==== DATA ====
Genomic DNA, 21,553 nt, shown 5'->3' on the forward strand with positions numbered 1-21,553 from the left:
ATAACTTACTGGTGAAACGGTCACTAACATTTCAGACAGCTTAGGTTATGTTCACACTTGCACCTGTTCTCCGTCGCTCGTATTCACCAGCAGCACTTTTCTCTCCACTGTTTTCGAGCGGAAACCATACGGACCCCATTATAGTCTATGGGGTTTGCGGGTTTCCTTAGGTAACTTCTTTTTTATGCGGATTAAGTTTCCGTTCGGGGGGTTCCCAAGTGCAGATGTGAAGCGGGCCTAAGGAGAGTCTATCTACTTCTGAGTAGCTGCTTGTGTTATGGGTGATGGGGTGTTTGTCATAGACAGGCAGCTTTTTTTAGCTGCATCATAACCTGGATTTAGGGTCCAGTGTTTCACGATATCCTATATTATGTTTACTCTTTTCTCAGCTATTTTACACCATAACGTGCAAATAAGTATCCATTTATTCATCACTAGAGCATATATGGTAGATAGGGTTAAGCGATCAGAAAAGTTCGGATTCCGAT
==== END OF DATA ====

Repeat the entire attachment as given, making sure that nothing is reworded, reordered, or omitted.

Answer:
Genomic DNA, 21,553 nt, shown 5'->3' on the forward strand with positions numbered 1-21,553 from the left:
ATAACTTACTGGTGAAACGGTCACTAACATTTCAGACAGCTTAGGTTATGTTCACACTTGCACCTGTTCTCCGTCGCTCGTATTCACCAGCAGCACTTTTCTCTCCACTGTTTTCGAGCGGAAACCATACGGACCCCATTATAGTCTATGGGGTTTGCGGGTTTCCTTAGGTAACTTCTTTTTTATGCGGATTAAGTTTCCGTTCGGGGGGTTCCCAAGTGCAGATGTGAAGCGGGCCTAAGGAGAGTCTATCTACTTCTGAGTAGCTGCTTGTGTTATGGGTGATGGGGTGTTTGTCATAGACAGGCAGCTTTTTTTAGCTGCATCATAACCTGGATTTAGGGTCCAGTGTTTCACGATATCCTATATTATGTTTACTCTTTTCTCAGCTATTTTACACCATAACGTGCAAATAAGTATCCATTTATTCATCACTAGAGCATATATGGTAGATAGGGTTAAGCGATCAGAAAAGTTCGGATTCCGAT